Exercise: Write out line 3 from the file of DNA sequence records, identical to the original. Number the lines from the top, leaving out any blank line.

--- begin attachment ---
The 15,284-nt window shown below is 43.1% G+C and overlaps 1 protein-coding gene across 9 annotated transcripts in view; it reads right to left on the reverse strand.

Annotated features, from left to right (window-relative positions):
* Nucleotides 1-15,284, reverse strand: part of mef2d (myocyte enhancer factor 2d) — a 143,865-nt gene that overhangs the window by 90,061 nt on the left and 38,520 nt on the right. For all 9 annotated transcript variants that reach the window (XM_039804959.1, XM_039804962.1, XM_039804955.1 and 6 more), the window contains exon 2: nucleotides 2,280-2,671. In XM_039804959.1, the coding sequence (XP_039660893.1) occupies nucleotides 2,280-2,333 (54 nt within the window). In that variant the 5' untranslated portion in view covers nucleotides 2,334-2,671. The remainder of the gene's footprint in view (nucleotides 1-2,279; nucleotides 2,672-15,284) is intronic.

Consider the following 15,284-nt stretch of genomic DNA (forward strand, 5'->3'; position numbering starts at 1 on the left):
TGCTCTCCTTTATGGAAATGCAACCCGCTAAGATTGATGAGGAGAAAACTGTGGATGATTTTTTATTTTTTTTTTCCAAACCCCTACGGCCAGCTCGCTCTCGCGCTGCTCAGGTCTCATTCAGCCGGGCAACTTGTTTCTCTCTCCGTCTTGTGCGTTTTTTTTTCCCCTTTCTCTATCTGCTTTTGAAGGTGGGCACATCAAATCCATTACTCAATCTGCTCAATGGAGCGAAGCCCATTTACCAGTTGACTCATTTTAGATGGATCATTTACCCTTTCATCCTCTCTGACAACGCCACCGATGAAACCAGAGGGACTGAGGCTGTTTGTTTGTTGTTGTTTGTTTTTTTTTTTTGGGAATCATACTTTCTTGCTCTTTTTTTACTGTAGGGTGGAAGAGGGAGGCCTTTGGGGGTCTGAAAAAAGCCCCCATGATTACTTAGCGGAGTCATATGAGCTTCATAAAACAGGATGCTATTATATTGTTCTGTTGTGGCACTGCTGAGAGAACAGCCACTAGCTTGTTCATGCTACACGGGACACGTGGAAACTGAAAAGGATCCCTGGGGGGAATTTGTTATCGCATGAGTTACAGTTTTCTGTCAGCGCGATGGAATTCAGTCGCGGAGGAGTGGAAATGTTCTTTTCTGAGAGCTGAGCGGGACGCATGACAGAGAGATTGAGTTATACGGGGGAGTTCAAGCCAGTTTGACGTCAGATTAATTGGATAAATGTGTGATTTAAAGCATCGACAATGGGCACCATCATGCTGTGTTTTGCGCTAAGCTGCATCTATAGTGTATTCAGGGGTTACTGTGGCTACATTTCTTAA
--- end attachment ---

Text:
* Nucleotides 1-15,284, reverse strand: part of mef2d (myocyte enhancer factor 2d) — a 143,865-nt gene that overhangs the window by 90,061 nt on the left and 38,520 nt on the right. For all 9 annotated transcript variants that reach the window (XM_039804959.1, XM_039804962.1, XM_039804955.1 and 6 more), the window contains exon 2: nucleotides 2,280-2,671. In XM_039804959.1, the coding sequence (XP_039660893.1) occupies nucleotides 2,280-2,333 (54 nt within the window). In that variant the 5' untranslated portion in view covers nucleotides 2,334-2,671. The remainder of the gene's footprint in view (nucleotides 1-2,279; nucleotides 2,672-15,284) is intronic.